# How to add ticks in a circle in TikZ

Referring to the question How to make add tick to node in tikz, how do I extend this to a circle shape in TikZ.

A simple approach is to draw lines as ticks by calculating the coordinates. Sample approach below:

\documentclass[tikz]{standalone}
\usetikzlibrary{calc}

\begin{document}
\begin{tikzpicture}
\node[circle,draw,minimum size=10cm] (a) at (0,0) {};
\draw ($(a.center)-(4.5,0)$) -- (a.west);
\draw ($(a.east)-(0.5,0)$) -- (a.east);
\end{tikzpicture}
\end{document}


But, this approach is not effective, as the ticks length has to calculated manually.

Is there a better approach to do this (ticks in the circle would be like the lines on an alarm clock, which are inclined execept at 12, 3, 6 and 9 numbers).

• If you don't want to calculate tick lengths, use polar coordinates. – user156344 Mar 30 '19 at 17:12
• @JolueV that is a manual calculation as well where there is a chance for error or miscalculation. – subham soni Mar 30 '19 at 17:14

Use \foreach and polar coordinates (with care of course) you can have this

\documentclass[tikz]{standalone}

\begin{document}
\begin{tikzpicture}
\node[circle,draw,minimum size=10cm] (a) at (0,0) {};
\foreach \i [count=\j] in {60,30,...,-270} {
\draw (\i:5) -- (\i:4.5);
\draw (\i:4.2) node[font=\large] {\j};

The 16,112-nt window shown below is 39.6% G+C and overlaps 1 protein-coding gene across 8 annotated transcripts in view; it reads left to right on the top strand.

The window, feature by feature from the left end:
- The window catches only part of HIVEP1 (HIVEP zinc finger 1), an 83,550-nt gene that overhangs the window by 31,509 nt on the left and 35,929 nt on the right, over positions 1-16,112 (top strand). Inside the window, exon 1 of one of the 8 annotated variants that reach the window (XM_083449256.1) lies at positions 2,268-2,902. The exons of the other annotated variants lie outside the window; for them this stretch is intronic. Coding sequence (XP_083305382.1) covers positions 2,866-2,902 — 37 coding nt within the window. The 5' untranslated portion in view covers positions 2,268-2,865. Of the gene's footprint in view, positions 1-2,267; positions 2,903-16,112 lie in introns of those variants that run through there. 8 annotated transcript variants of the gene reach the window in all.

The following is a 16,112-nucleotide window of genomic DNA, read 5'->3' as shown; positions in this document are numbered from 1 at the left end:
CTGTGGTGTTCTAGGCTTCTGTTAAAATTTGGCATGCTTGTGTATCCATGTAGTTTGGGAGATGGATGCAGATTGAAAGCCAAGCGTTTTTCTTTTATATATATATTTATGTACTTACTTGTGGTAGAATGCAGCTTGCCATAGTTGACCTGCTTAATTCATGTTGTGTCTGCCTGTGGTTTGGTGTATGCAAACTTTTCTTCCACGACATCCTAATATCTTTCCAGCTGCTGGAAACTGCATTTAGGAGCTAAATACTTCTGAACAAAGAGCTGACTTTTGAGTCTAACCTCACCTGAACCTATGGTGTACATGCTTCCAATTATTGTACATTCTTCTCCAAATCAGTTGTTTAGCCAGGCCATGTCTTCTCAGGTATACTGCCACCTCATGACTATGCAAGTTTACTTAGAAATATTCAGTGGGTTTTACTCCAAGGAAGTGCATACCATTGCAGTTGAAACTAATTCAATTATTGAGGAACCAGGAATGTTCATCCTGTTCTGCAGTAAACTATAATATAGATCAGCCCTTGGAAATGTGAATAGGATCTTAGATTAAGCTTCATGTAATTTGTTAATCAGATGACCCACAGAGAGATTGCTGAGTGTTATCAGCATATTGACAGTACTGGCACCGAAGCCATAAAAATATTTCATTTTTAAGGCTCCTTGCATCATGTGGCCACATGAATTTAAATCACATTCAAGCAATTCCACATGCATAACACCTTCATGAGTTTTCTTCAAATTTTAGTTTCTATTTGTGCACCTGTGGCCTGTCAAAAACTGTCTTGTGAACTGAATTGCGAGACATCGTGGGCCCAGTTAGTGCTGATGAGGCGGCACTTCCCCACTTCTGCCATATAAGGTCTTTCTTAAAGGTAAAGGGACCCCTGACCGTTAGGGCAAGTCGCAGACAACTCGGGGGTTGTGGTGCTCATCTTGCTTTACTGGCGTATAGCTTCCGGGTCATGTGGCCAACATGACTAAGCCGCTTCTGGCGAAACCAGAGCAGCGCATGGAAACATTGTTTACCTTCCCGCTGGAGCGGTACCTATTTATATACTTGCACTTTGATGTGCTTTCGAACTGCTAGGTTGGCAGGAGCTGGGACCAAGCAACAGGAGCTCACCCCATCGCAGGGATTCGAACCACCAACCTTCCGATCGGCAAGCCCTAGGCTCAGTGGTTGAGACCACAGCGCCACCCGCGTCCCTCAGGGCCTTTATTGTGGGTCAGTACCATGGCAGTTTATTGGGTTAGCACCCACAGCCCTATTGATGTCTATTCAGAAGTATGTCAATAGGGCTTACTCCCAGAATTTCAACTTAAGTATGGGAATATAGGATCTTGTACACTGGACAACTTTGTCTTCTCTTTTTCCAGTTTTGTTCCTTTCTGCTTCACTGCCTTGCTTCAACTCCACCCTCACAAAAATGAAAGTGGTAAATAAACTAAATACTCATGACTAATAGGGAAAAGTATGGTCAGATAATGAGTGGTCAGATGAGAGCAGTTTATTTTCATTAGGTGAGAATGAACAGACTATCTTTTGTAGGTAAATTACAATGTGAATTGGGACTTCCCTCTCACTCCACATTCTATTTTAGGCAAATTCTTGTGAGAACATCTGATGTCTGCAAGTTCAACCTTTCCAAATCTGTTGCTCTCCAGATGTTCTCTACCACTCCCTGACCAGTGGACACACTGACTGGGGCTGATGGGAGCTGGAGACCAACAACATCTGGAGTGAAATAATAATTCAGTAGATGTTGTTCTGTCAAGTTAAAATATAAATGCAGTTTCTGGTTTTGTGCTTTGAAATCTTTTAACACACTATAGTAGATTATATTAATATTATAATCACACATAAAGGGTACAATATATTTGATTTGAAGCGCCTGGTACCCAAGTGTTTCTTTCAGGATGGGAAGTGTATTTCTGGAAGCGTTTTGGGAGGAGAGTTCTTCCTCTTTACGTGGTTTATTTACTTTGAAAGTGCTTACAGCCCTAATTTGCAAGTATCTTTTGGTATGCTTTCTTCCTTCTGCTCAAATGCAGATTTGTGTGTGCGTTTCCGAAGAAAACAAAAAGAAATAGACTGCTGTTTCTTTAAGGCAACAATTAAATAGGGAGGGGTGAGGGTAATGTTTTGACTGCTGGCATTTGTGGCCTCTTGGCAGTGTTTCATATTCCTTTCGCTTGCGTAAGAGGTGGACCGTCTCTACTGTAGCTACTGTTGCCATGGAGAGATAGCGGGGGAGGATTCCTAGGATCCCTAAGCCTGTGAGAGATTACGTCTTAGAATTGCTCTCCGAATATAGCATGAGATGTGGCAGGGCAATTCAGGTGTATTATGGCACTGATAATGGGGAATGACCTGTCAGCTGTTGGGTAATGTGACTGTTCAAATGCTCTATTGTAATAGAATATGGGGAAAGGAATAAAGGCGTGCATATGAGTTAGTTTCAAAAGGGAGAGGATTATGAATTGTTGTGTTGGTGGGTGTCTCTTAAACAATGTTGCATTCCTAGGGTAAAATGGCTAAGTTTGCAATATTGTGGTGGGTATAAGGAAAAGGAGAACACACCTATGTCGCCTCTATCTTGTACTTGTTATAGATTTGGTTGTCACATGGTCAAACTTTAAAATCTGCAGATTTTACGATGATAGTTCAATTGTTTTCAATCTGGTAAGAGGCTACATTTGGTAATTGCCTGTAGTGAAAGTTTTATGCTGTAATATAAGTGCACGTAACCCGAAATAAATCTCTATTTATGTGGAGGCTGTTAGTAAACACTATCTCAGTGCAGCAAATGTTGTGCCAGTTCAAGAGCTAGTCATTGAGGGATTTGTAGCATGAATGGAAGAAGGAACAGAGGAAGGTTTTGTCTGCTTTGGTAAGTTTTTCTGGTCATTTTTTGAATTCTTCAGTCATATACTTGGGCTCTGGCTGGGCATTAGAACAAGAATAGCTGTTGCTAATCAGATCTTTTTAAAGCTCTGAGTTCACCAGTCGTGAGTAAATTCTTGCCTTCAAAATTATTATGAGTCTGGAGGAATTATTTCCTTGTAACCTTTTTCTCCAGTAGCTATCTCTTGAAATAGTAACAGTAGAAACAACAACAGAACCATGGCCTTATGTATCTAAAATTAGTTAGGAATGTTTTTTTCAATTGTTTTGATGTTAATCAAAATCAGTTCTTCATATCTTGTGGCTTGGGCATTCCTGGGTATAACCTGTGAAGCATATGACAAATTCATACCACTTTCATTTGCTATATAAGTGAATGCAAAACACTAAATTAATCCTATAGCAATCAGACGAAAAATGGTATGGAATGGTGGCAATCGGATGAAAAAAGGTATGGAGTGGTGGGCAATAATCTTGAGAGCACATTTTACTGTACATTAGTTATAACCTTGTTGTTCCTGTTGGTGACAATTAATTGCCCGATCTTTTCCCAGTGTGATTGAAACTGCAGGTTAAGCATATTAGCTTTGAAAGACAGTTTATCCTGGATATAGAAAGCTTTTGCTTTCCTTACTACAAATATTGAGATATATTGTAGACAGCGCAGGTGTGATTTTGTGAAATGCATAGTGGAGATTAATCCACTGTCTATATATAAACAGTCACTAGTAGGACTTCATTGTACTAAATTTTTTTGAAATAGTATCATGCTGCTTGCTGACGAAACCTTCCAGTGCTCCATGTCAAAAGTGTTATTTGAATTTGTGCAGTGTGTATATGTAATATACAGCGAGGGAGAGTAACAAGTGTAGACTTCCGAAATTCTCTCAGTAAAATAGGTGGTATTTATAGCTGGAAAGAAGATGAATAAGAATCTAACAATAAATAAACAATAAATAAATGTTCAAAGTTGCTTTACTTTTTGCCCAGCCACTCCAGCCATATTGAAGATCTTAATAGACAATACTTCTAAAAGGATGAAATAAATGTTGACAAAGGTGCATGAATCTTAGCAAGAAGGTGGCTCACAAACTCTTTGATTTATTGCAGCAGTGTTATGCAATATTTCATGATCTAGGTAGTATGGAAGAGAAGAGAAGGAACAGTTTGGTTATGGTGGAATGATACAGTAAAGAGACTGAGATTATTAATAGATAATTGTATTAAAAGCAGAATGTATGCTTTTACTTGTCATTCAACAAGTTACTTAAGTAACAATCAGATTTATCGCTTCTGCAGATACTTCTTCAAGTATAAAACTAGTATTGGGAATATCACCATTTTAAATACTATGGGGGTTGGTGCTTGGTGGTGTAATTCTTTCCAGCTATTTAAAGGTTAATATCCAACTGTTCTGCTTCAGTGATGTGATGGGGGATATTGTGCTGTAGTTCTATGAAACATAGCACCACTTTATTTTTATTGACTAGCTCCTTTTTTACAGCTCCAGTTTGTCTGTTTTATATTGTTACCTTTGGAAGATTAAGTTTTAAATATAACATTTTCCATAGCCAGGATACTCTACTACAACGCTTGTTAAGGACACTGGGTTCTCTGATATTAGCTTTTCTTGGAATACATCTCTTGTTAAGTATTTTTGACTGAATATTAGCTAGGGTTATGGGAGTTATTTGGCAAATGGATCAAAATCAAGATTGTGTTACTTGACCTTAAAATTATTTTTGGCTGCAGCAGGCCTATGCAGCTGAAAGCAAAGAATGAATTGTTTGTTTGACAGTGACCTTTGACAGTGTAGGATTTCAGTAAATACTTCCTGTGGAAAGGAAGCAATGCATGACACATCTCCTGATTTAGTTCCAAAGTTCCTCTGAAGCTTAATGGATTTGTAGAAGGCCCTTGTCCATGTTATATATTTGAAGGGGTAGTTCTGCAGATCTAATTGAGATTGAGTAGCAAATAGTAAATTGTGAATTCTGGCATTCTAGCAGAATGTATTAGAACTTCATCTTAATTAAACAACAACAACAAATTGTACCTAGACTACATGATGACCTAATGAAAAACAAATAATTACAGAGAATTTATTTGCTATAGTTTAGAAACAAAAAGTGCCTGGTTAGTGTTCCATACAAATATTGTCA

}
\end{tikzpicture}
\end{document}


In this code, the for loops iterates through the set {60, 30, 0, −30, −60, −90, −120, −150, −180, −210, −240, −270}. Each of these numbers is the angle of the "ticks". I use polar coordinate based on these iterators, so the angles of the "ticks" are accurate.

I set a counter for the for loop (\j) to add numbers to the picture.

\documentclass[tikz]{standalone}

\begin{document}
\begin{tikzpicture}
\node[circle,draw,minimum size=10cm] (a) at (0,0) {};
\foreach \i [count=\j] in {60,30,...,-270} {
\draw (\i:5) -- (\i:4.5);
\draw (\i:4.2) node[font=\large] {\j};
}
\foreach \i in {84,78,...,-270} \draw (\i:5) -- (\i:4.8);
\end{tikzpicture}
\end{document}


The second for loop is to draw smaller ticks. 84, 78, etc. are the angles of these ticks.

• can you explain the code in the for loop as well please – subham soni Mar 30 '19 at 17:27
• @subhamsoni I added some explanations. – user156344 Mar 30 '19 at 17:32
• what is \draw (\i:5) -- (\i:4.5) – subham soni Mar 30 '19 at 17:35
• @subhamsoni It draws a line joining point (\i:5) and point (\i:4.5); all of them are polar coordinates. Point (x:y) is defined like this. – user156344 Mar 30 '19 at 17:41

Something like that?

\documentclass[tikz]{standalone}
\usetikzlibrary{calc}

\begin{document}
\begin{tikzpicture}
\node[circle,draw,minimum size=10cm] (a) at (0,0) {};
\draw ($(a.center)-(4.5,0)$) -- (a.west);
\draw ($(a.east)-(0.5,0)$) -- (a.east);
\foreach \X in {0,10,...,350}
{\draw (a.\X) -- ++ (\X:0.2);}
\end{tikzpicture}
\end{document}


OK, inside.

\documentclass[tikz]{standalone}

\begin{document}
\begin{tikzpicture}
\node[circle,draw,minimum size=10cm] (a) at (0,0) {};
\foreach \X in {0,10,...,350}
{\draw (a.\X) -- ++ (180+\X:0.2);}
\end{tikzpicture}
\end{document}


\foreach \X in {0,10,...,350} loops over \X in {0,10,...,350}, and then the nodes have anchors given in degrees, so (a.\X) is a point at the boundary of a at the angle \X. This syntax is mentioned in my previous answer to one of your questions. ++ (\X:0.2) adds some shift in polar coordinates, \X is the angle and 0.2 the radius. To have the ticks inwards, we need to add 180 degrees to \X (one could also use (\X:-0.2).)

And just for fun: a watch.

\documentclass[tikz]{standalone}
\begin{document}
\begin{tikzpicture}[font=\sffamily]
\node[circle,draw,minimum size=10cm] (a) at (0,0) {};